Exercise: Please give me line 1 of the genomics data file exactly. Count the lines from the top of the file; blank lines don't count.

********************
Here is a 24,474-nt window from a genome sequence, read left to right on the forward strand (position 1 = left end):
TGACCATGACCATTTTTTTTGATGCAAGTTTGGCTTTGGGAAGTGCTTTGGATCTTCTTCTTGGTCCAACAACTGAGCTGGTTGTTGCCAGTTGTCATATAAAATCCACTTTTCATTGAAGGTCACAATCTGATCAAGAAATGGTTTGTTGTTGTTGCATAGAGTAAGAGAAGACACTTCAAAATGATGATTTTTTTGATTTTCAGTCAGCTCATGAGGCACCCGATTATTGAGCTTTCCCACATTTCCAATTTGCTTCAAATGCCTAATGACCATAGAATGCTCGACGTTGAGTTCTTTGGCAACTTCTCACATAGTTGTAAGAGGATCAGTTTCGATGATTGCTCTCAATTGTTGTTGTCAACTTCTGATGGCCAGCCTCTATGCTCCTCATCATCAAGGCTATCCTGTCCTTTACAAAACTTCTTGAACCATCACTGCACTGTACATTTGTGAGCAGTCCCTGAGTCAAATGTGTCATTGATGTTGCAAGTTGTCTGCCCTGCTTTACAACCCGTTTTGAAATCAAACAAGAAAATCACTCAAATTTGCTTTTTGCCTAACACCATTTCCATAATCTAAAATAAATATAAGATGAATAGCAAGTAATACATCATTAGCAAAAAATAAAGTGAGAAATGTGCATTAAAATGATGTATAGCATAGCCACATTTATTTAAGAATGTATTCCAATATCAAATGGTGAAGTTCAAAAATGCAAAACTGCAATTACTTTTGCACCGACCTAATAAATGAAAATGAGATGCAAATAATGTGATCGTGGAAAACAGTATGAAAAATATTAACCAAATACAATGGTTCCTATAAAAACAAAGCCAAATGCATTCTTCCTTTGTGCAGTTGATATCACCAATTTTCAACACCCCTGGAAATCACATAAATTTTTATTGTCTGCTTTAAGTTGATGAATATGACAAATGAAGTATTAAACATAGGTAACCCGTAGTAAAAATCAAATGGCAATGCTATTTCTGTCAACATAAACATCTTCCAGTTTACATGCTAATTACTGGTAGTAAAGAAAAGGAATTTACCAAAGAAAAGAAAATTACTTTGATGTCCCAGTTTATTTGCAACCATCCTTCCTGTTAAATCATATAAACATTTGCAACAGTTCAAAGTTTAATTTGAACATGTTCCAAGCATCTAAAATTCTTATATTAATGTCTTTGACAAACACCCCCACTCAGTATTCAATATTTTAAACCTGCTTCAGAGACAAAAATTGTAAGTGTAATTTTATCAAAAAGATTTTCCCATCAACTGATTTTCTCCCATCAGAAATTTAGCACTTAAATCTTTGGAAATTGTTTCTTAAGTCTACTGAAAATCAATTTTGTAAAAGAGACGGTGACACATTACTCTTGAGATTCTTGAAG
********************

Here is a 24,474-nt window from a genome sequence, read left to right on the forward strand (position 1 = left end):